[Image above] The portable, battery-operated breathalyzer prototype to detect COVID-19. Credit: Perena Gouma
In the fight against COVID-19, one of the most difficult challenges faced by the United States is testing—lack of testing, that is.
From a “lost month” of testing at the start to shortages of various testing supplies, the U.S. lagged behind other countries for months in terms of testing capabilities and only recently reached World Health Organization thresholds for testing capacity and positivity rates.
For people who do receive a test, the experience is far from enjoyable. The main technique used to collect samples is a deep nasal swab, a procedure doctors describe as moderately uncomfortable but some patients describe as “being stabbed in the brain.”
Testing methods that are more comfortable and more easily administered would certainly be appreciated by patients, and researchers have explored saliva testing as an alternative, with some promising results. However, according to researchers at The Ohio State University (OSU), there may be an even easier and readily accessible way to administer tests—by using a breathalyzer.
Breathalyzers for medical diagnostics
The idea of using breathalyzers for medical diagnostics may be a new concept for the general public, but the topic is one Pelagia-Iren (Perena) Gouma, Edward Orton, Jr., Chair in Ceramic Engineering and director of the Advanced Ceramics Research Laboratory, has studied for years.
Gouma, who is an ACerS Fellow, began exploring use of breathalyzers for medical diagnostics in 2003, following her invention of a selective ammonia gas sensor that can discriminate and measure ammonia gas in a complex environment.
Her diagnostic breathalyzer concept is similar to an alcohol breathalyzer—inexpensive and easy to use—but it uses selective gas sensing elements to detect certain biomarkers in breath that signal disease.
(“Biological markers,” or biomarkers, are biological substances, characteristics, or images that provide an indication of the biological state of an organism. For example, biomarkers can include physiological indicators, such as blood pressure; molecular markers, such as liver enzymes; and imaging biomarkers, such as those derived from magnetic resonance imaging.)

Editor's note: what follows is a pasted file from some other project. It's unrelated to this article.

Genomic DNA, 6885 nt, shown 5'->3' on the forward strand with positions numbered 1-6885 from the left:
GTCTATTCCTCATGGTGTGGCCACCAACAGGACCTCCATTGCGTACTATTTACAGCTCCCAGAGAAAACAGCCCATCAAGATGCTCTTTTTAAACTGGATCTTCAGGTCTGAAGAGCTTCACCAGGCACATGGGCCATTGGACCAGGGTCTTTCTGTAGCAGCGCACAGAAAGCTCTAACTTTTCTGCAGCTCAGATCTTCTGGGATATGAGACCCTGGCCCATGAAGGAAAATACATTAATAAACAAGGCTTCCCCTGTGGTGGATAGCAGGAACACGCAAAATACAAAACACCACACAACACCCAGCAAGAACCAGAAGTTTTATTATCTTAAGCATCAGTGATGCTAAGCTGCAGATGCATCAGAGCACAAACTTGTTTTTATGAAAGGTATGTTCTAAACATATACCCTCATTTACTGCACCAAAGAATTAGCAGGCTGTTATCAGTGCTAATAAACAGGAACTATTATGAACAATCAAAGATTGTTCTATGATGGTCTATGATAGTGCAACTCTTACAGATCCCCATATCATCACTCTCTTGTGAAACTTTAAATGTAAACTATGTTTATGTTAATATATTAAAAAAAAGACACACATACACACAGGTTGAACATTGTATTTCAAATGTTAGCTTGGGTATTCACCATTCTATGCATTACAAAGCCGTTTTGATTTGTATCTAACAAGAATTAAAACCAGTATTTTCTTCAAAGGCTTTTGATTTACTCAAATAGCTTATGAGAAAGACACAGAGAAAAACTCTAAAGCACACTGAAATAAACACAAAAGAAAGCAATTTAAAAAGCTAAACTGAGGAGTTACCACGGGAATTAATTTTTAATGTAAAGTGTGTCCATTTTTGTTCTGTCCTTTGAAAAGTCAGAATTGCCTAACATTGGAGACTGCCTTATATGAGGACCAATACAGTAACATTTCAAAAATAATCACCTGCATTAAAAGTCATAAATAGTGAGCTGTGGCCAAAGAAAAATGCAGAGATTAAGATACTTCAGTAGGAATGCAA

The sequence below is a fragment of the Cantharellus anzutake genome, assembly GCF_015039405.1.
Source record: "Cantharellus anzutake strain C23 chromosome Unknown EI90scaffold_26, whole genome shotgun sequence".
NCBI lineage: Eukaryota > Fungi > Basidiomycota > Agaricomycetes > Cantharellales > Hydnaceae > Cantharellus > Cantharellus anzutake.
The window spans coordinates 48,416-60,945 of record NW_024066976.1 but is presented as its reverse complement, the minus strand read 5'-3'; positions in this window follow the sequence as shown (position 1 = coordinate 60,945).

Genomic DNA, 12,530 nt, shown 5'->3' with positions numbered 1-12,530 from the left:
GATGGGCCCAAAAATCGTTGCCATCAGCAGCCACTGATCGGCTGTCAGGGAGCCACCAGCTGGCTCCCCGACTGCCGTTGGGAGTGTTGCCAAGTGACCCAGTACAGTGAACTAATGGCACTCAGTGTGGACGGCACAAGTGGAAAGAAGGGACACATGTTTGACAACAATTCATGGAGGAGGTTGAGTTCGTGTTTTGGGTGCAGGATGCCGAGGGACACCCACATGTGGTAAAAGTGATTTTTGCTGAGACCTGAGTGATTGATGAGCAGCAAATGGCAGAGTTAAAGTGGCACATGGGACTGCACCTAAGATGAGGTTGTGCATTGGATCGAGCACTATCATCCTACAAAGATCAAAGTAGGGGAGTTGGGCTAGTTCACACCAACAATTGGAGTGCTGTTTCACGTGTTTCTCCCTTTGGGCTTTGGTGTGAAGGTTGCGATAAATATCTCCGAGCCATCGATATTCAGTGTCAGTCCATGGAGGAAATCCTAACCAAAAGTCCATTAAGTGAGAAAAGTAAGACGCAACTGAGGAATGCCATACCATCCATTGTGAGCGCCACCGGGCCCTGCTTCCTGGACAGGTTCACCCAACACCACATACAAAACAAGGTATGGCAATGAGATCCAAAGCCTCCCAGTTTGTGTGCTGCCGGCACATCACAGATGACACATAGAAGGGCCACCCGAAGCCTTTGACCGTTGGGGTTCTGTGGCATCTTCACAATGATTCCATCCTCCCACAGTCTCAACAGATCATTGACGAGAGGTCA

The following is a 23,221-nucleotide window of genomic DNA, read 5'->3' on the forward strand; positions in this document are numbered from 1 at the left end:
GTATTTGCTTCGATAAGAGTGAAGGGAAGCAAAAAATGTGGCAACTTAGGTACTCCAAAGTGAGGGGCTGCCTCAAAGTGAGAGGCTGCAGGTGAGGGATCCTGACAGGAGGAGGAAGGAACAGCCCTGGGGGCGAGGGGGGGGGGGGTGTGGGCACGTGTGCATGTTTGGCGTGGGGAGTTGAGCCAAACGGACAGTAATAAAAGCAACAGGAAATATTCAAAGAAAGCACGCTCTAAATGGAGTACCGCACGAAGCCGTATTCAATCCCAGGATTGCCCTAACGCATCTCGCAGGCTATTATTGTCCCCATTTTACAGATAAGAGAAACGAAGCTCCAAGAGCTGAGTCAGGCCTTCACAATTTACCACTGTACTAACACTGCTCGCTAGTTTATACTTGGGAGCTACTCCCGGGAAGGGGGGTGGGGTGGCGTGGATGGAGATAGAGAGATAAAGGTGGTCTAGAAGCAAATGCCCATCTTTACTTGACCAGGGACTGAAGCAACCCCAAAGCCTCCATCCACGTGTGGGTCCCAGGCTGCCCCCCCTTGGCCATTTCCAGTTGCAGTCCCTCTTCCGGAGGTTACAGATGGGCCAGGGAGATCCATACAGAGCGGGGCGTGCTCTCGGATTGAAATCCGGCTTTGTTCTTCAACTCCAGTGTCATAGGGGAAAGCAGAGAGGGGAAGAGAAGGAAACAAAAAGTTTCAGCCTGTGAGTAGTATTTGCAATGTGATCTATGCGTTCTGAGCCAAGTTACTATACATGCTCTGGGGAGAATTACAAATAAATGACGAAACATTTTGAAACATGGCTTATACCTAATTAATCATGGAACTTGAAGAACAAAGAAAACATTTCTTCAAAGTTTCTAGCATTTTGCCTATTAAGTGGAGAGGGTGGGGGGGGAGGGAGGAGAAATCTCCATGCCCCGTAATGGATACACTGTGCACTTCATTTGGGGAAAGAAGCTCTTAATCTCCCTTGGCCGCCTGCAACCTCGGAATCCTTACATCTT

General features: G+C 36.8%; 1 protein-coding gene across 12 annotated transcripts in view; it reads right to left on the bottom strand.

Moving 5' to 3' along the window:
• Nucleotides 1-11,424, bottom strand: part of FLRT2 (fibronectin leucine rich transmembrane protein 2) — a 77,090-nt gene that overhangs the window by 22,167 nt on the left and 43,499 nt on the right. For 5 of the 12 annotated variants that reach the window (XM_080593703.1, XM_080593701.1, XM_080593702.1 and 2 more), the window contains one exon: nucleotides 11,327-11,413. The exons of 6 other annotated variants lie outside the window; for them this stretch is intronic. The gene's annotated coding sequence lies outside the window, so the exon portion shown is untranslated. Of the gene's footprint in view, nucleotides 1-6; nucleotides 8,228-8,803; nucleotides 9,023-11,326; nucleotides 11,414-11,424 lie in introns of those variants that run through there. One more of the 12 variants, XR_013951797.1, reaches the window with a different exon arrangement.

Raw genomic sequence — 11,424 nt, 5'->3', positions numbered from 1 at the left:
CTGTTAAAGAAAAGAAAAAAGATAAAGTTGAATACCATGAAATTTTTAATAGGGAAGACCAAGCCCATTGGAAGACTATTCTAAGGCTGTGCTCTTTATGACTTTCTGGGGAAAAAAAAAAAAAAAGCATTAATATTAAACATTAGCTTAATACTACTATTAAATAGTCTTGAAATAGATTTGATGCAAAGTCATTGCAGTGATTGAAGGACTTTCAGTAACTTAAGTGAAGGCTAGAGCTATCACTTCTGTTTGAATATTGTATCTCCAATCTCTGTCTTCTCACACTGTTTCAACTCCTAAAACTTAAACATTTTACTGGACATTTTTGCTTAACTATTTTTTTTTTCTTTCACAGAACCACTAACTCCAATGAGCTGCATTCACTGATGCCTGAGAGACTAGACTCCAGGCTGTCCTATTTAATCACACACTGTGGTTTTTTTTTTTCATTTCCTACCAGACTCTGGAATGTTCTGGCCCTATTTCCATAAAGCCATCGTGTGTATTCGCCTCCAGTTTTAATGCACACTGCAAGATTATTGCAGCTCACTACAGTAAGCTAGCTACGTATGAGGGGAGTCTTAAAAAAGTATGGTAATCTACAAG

Compared to swab-based testing methods, Gouma says her method is advantageous as results are available immediately.
“My breathalyzer technology detects the chemical compounds in breath so it is non-invasive, non-intrusive, and will tell you the result within 15 seconds of exhaling into the device,” she says in an email. “Other tests, whether they are called ‘breathalyzers for breath condensates’ or ‘swab-based saliva tests,’ look for biological components in the breath, which require separate testing. Therefore, they cannot compete with my technology.”
With funding from the National Science Foundation, Gouma pursued her breathalyzer concept and soon received a patent on a selective nitric oxide sensor that uses a radical single exhale detection design.
“At that time, the only acceptable breath testing relied on the Sievers NO analyzer that required 30 liters of breath sample, and single exhale sensing was out of the question,” Gouma says. However, single exhale is very important because it gives very reproducible results; in contrast, “multiple exhales change the balance of metabolites in breath, thus giving unreliable results,” she explains.
Since then, Gouma has received tens of other patents on sensors for breath analysis. Overall, she says the field of breath analysis is growing quickly and the medical field is investing in establishing breath biomarkers for various diseases.
Breathalyzers for detecting COVID-19
Gouma started investigating the development of breathalyzers aimed specifically at detecting infectious diseases a few years ago. In 2017, she published an article on a breathalyzer that detected the flu virus, and that research was the basis for the new COVID-19 technology.
The infectious disease breathalyzers use ceramic sensors to target biomarkers, such as nitric oxide and isoprene, that signal infections. The COVID-19 breathalyzer targets biomarkers that give a response specific to that infection and includes advances on nanomaterials for detecting specific breath gases at concentrations that can make a diagnosis.
Gouma says her team initially tested the new breathalyzer by using gas canisters that were mixed to simulate the breath gas mixture as a result of COVID-19 infection. However, they are now conducting human and animal testing and expect to receive emergency use authorization soon to start deploying the device as needed.
Gouma says she is grateful for the support and funding she has received from the National Science Foundation over the years in regard to this research.
“NSF is uniquely positioned to gather a spectrum of scientific input, bringing to bear the best research on our most complex national concerns,” she quotes from an NSF announcement. That is why “it is important that we have our research supported by NSF, as it is deemed to be among the best research on fighting COVID-19 at this time!” she says.